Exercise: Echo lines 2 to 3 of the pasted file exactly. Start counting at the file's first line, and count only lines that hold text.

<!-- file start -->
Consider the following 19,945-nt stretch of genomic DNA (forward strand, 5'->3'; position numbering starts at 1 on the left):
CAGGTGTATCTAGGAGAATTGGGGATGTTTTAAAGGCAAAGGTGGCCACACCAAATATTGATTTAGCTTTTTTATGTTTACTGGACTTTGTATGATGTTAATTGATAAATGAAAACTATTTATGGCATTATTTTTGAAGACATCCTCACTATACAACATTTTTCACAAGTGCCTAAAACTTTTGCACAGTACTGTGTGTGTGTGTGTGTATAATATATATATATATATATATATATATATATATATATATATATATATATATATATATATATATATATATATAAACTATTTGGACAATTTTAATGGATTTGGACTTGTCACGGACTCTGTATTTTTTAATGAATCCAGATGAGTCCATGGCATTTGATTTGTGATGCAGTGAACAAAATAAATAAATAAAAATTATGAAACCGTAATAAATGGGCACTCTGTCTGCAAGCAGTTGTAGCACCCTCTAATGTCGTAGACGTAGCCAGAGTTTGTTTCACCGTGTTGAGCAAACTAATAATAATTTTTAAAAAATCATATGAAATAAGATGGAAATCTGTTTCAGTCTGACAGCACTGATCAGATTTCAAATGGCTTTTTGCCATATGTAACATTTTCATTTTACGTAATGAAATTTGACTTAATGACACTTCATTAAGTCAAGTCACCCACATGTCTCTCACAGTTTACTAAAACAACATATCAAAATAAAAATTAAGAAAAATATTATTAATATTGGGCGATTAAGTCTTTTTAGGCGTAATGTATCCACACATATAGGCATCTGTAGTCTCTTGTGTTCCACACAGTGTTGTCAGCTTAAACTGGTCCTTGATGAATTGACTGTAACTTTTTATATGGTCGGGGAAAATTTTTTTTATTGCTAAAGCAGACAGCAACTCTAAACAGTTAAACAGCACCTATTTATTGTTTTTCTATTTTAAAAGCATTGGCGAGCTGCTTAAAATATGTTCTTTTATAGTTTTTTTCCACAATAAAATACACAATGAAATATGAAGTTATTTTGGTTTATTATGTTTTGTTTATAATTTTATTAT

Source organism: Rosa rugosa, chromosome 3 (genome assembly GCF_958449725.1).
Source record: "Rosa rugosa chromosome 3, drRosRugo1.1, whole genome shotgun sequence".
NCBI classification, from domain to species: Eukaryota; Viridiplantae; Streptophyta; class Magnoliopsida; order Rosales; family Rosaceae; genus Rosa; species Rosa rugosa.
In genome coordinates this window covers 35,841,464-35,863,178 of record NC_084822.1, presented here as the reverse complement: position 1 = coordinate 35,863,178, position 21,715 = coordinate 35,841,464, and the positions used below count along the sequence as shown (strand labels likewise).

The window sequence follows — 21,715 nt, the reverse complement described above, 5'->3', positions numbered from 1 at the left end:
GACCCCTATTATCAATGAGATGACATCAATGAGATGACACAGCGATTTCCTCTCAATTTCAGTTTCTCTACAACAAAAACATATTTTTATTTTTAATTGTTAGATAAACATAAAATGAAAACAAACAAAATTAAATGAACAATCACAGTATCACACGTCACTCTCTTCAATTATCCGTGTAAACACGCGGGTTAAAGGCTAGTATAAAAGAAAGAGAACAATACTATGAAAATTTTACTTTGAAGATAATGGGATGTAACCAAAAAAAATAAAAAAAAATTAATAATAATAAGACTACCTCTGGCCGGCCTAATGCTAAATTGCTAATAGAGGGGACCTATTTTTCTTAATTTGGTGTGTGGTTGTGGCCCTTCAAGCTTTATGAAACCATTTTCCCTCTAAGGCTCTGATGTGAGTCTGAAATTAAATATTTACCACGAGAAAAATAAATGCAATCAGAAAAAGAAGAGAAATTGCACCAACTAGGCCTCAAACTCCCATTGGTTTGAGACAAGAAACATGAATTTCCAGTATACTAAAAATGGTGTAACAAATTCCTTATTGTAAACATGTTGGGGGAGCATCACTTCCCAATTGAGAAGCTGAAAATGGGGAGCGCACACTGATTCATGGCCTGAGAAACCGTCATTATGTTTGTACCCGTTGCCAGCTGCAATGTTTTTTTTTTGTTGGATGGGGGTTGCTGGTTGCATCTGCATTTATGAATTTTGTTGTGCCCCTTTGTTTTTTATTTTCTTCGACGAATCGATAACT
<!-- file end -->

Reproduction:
CAGGTGTATCTAGGAGAATTGGGGATGTTTTAAAGGCAAAGGTGGCCACACCAAATATTGATTTAGCTTTTTTATGTTTACTGGACTTTGTATGATGTTAATTGATAAATGAAAACTATTTATGGCATTATTTTTGAAGACATCCTCACTATACAACATTTTTCACAAGTGCCTAAAACTTTTGCACAGTACTGTGTGTGTGTGTGTGTATAATATATATATATATATATATATATATATATATATATATATATATATATATATATATATATATATATATATAAACTATTTGGACAATTTTAATGGATTTGGACTTGTCACGGACTCTGTATTTTTTAATGAATCCAGATGAGTCCATGGCATTTGATTTGTGATGCAGTGAACAAAATAAATAAATAAAAATTATGAAACCGTAATAAATGGGCACTCTGTCTGCAAGCAGTTGTAGCACCCTCTAATGTCGTAGACGTAGCCAGAGTTTGTTTCACCGTGTTGAGCAAACTAATAATAATTTTTAAAAAATCATATGAAATAAGATGGAAATCTGTTTCAGTCTGACAGCACTGATCAGATTTCAAATGGCTTTTTGCCATATGTAACATTTTCATTTTACGTAATGAAATTTGACTTAATGACACTTCATTAAGTCAAGTCACCCACATGTCTCTCACAGTTTACTAAAACAACATATCAAAATAAAAATTAAGAAAAATATTATTAATATTGGGCGATTAAGTCTTTTTAGGCGTAATGTATCCACACATATAGGCATCTGTAGTCTCTTGTGTTCCACACAGTGTTGTCAGCTTAAACTGGTCCTTGATGAATTGACTGTAACTTTTTATATGGTCGGGGAAAATTTTTTTTATTGCTAAAGCAGACAGCAACTCTAAACAGTTAAACAGCACCTATTTATTGTTTTTCTATTTTAAAAGCATTGGCGAGCTGCTTAAAATATGTTCTTTTATAGTTTTTTTCCACAATAAAATACACAATGAAATATGAAGTTATTTTGGTTTATTATGTTTTGTTTATAATTTTATTAT

Source organism: Rosa rugosa, chromosome 3 (genome assembly GCF_958449725.1).